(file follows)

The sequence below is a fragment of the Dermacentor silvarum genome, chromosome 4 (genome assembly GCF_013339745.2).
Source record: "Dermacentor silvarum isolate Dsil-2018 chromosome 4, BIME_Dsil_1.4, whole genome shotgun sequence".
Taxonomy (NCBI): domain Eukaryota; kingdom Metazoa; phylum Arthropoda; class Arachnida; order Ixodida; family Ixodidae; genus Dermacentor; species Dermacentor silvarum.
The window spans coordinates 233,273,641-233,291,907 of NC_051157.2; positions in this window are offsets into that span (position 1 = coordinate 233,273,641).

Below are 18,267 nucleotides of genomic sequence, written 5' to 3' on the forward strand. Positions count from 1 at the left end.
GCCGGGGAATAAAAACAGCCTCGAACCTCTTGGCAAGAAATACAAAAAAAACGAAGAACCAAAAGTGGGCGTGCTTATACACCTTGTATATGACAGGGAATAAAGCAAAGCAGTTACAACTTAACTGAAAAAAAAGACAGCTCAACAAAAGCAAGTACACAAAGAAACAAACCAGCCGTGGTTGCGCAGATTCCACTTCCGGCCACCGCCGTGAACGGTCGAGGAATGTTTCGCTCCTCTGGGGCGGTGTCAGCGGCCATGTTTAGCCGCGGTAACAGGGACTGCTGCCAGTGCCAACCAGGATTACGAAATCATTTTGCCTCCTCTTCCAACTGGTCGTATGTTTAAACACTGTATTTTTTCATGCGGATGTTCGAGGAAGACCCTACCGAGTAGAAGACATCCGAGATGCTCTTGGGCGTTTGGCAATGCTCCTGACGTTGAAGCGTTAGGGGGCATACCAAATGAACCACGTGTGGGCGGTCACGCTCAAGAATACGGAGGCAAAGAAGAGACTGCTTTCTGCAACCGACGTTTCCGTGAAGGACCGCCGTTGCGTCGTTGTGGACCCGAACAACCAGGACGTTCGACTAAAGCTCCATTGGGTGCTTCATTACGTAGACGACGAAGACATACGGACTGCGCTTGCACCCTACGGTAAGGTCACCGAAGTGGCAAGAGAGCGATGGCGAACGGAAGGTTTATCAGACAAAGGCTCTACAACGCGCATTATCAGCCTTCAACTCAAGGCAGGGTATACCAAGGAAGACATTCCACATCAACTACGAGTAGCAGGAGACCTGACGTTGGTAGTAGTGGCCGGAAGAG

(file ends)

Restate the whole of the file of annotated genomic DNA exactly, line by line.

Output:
The sequence below is a fragment of the Dermacentor silvarum genome, chromosome 4 (genome assembly GCF_013339745.2).
Source record: "Dermacentor silvarum isolate Dsil-2018 chromosome 4, BIME_Dsil_1.4, whole genome shotgun sequence".
Taxonomy (NCBI): domain Eukaryota; kingdom Metazoa; phylum Arthropoda; class Arachnida; order Ixodida; family Ixodidae; genus Dermacentor; species Dermacentor silvarum.
The window spans coordinates 233,273,641-233,291,907 of NC_051157.2; positions in this window are offsets into that span (position 1 = coordinate 233,273,641).

Below are 18,267 nucleotides of genomic sequence, written 5' to 3' on the forward strand. Positions count from 1 at the left end.
GCCGGGGAATAAAAACAGCCTCGAACCTCTTGGCAAGAAATACAAAAAAAACGAAGAACCAAAAGTGGGCGTGCTTATACACCTTGTATATGACAGGGAATAAAGCAAAGCAGTTACAACTTAACTGAAAAAAAAGACAGCTCAACAAAAGCAAGTACACAAAGAAACAAACCAGCCGTGGTTGCGCAGATTCCACTTCCGGCCACCGCCGTGAACGGTCGAGGAATGTTTCGCTCCTCTGGGGCGGTGTCAGCGGCCATGTTTAGCCGCGGTAACAGGGACTGCTGCCAGTGCCAACCAGGATTACGAAATCATTTTGCCTCCTCTTCCAACTGGTCGTATGTTTAAACACTGTATTTTTTCATGCGGATGTTCGAGGAAGACCCTACCGAGTAGAAGACATCCGAGATGCTCTTGGGCGTTTGGCAATGCTCCTGACGTTGAAGCGTTAGGGGGCATACCAAATGAACCACGTGTGGGCGGTCACGCTCAAGAATACGGAGGCAAAGAAGAGACTGCTTTCTGCAACCGACGTTTCCGTGAAGGACCGCCGTTGCGTCGTTGTGGACCCGAACAACCAGGACGTTCGACTAAAGCTCCATTGGGTGCTTCATTACGTAGACGACGAAGACATACGGACTGCGCTTGCACCCTACGGTAAGGTCACCGAAGTGGCAAGAGAGCGATGGCGAACGGAAGGTTTATCAGACAAAGGCTCTACAACGCGCATTATCAGCCTTCAACTCAAGGCAGGGTATACCAAGGAAGACATTCCACATCAACTACGAGTAGCAGGAGACCTGACGTTGGTAGTAGTGGCCGGAAGAG